PS This isn't a fanboy post either for macs or pcs.
  • Reply 63 of 89
    Quote:

    Originally posted by backtomac

    When you say that OSX's kernel sucks, what about it is poor? I've seen several people express similar thoughts about this without really being specific. What is the weakness of OSX's kernel?



    PS This isn't a fanboy post either for macs or pcs.




    That's a very good question backtomac. I think I was being a little too harsh on OS X. Let me elaborate.



    If you take a look at that site, its solely a measure of performance. They wanted to test Apple's claims that the powermac G5 was the world's fastest computer. They found the claim to be untrue against other X86 processors, more specifically the Opteron by AMD.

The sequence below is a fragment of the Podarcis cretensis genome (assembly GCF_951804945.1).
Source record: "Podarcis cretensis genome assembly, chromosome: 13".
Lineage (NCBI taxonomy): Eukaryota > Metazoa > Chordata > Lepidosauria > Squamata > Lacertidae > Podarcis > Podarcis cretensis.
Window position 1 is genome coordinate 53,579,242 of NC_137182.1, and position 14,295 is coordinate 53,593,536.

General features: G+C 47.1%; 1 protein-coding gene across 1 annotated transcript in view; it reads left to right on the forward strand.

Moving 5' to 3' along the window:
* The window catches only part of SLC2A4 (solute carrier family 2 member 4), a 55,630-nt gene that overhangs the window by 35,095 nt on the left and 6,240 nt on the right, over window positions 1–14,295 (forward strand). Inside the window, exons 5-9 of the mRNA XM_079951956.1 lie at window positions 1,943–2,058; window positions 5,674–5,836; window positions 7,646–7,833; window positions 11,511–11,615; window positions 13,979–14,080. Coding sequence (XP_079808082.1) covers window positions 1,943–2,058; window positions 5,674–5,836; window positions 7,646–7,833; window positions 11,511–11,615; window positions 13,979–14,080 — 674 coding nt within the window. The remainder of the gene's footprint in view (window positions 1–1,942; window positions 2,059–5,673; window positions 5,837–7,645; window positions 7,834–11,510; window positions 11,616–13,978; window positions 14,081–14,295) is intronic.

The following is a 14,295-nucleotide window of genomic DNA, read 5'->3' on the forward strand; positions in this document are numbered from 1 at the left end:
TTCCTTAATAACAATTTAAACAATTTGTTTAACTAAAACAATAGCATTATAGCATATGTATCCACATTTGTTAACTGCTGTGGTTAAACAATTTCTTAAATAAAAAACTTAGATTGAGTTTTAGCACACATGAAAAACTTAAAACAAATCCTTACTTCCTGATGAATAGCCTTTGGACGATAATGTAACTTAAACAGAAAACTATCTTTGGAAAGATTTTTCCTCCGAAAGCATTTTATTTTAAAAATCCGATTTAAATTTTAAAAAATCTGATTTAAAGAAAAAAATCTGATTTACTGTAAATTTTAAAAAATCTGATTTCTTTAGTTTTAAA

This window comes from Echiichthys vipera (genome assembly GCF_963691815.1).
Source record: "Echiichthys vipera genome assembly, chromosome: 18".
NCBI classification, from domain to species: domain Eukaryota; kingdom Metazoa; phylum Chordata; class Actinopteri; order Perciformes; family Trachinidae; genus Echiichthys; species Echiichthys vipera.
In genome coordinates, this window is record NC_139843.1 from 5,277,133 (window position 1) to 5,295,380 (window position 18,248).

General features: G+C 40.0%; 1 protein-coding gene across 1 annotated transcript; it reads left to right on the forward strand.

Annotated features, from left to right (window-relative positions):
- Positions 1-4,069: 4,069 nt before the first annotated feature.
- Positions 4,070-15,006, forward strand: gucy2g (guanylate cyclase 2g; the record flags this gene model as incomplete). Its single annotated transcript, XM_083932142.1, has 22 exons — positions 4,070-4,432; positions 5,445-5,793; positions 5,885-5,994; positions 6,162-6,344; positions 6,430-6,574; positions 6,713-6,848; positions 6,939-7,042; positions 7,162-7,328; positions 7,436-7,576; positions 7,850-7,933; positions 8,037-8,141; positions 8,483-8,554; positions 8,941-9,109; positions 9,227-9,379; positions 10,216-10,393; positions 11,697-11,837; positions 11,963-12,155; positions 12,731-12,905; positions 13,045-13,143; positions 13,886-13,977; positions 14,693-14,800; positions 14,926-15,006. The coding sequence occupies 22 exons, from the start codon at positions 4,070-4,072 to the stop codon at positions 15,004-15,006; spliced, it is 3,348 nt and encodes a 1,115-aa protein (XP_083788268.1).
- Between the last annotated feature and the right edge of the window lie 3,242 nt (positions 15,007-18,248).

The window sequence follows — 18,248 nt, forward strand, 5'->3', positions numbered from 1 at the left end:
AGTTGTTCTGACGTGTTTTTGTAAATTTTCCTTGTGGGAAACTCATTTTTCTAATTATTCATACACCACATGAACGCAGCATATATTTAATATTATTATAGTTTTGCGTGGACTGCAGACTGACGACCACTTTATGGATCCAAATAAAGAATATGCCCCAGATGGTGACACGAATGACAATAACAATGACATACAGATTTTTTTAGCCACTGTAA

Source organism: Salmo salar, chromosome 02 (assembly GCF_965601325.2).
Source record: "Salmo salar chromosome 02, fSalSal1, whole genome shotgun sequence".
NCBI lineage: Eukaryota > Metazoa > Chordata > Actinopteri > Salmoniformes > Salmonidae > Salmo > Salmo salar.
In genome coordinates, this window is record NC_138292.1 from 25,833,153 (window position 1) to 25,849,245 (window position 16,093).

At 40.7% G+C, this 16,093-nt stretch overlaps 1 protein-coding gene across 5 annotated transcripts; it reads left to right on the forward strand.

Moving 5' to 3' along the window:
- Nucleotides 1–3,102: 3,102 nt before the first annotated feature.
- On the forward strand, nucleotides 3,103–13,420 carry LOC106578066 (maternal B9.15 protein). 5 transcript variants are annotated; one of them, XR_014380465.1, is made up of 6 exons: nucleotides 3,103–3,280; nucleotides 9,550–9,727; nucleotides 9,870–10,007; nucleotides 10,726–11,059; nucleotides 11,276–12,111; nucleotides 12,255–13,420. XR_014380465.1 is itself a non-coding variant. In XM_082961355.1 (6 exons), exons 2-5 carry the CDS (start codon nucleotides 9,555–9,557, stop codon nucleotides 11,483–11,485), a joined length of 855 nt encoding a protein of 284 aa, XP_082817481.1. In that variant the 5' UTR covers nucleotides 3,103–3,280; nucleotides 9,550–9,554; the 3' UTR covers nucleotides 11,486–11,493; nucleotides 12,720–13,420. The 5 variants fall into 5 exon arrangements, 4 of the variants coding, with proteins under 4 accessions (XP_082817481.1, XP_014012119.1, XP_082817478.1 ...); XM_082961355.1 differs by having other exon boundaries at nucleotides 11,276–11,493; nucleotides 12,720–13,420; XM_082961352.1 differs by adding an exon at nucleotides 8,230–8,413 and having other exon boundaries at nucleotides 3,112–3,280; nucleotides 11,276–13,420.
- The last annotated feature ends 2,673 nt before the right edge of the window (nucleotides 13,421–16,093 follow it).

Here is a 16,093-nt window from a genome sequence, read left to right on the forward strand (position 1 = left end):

They then tried the same tests on the same Powermac one running yellow dog linux and the other with Mac OS X 10.4 Server. The results were very interesting. Linux performed exponentially better which meant that the G5 WAS still an excellent processor, the achilles heel was Mac OS X.



    They did quite a few tests but the basic way to check performance on a server is to see how well it can handle load. Take for example the mySQL test (one of many tests btw). They test how many queries the computer can handle versus how many concurrent connections are made to the server.



    At one concurrent connection, Tiger could do 200 queries. Linux 2.6 on the same hardware was about 230. But as they kept increasing the number of connections, Tiger just flopped. At 35 concurrent connections, Tiger could only service 50 queries. Compare that to Linux handling over 420 queries at 35 connections! this all on the same hardware!



    The above might seem like some serious mambo jambo. Some may cry foul with some reasons for why MySQL performance is so pitiful on OS X but there were many more tests done and they all had similar results.